Well, I managed to take down another culinary milestone in my life: I ate something that was still alive. Naturally, I would only be able to do this sort of thing outside of America where we prefer our animals dead and processed into slabs, tubes, or patties. Now that’s some “fresh food”, but nothing comparable to 산낙지 or sannakji or live octopus.
While everyone around the world has heard of Japanese sushi, Korea has its own version of it called 회 or Hoe. I’m not the biggest sushi fan, but when I heard that you could order and eat an octopus that is still alive made me want to try it even more. I began researching eating live octopus in Korea, and I found out that people have died from it due to the suction cups sticking to their inside of their throats while swallowing. This element of danger lingered in the back of my head as I made my way to the restaurant (Sinjung-dong metro stop, exit three. Take a left, then take a left on the first street on your left. Take a right on the first street on your right). Simple, right?
When we sat down, I quickly ordered sannakji for 15,000 won. I got a Cass beer on the side just in case the octopus wanted to get frisky. Nothing stops an octopus from killing you faster than being doused in terrible Korean beer.
Eventually my meal came out with a mystery omelet that resided within a small cauldron.
It seemed that the eggs were whipped somehow into a fluffy foam that spread out and filled the bowl almost to the top. Plus, they brought out a small dish of bondegi or silkworm larvae. As if eating live octopus wasn’t enough, they thought I needed some bug babies to munch on. I had already tried them though (See Ssam bam a loo bop), so I waited until they brought out the beast on a large plate.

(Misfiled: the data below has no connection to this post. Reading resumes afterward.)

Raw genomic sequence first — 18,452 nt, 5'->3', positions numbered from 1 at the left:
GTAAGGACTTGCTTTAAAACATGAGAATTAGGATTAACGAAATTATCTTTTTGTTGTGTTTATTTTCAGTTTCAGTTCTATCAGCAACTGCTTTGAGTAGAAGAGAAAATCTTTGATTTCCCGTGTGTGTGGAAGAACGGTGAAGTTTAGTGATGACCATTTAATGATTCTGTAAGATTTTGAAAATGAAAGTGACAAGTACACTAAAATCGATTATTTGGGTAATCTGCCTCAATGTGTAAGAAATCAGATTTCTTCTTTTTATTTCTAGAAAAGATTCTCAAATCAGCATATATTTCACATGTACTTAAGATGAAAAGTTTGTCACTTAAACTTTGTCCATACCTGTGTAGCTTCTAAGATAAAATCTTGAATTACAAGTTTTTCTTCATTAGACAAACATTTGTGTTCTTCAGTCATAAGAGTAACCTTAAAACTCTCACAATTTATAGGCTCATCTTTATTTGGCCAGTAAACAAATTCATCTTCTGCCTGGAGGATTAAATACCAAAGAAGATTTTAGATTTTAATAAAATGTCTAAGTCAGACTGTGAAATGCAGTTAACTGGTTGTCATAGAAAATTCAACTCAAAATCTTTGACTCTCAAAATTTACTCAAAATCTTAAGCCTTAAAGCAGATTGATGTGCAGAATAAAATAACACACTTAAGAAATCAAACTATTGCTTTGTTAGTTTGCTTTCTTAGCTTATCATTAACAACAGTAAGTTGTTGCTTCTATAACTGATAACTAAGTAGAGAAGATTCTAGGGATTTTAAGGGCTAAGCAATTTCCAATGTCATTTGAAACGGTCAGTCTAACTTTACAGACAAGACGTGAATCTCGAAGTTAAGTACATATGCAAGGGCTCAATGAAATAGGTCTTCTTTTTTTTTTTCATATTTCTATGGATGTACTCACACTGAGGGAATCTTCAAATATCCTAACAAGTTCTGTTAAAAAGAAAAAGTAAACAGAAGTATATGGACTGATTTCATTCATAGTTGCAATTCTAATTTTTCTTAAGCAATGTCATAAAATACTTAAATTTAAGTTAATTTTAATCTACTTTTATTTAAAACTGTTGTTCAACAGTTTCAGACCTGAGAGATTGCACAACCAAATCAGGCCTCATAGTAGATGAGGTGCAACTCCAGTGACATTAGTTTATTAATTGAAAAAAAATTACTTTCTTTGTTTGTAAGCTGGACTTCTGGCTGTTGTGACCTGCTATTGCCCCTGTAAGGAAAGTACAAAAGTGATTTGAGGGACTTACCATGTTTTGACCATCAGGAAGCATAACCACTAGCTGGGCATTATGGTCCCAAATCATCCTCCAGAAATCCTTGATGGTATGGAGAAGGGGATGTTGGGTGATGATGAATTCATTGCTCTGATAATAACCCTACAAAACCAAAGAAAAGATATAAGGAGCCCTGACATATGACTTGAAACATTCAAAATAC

Unfortunately, they didn’t sell whole octopodes, but this plate was still writhing about without poking it too much. I could see the head and the tentacles all chopped up in one, big goopy mass. I found the flavor to be not as briny/fishy as I was anticipating, but it was more earthy in nature than anything. It went went well with the savory soy paste a.k.a. chogochujang (초고추장). However, the rubbery texture combined with the suction cups grabbing my teeth and roof of my mouth were a bit unnerving. It was also hard to pick pieces up because they were suction-cupped to the plate , squirming out of my reach, and had the consistency of slimy pudding. Mission impossible for someone with metal chopsticks. I decided to take one last bite with my spoon to cap off this monumental moment in Mastication Monologues history. I will try and seek out a place that sells whole octopus and will follow up this post in the near future. Kudos to Carolyn for being a brave camerawoman even though she was quite nauseated for a majority of my dining experience. Click here for the video of me struggling against live tentacles and eventually eating the octopus’ head!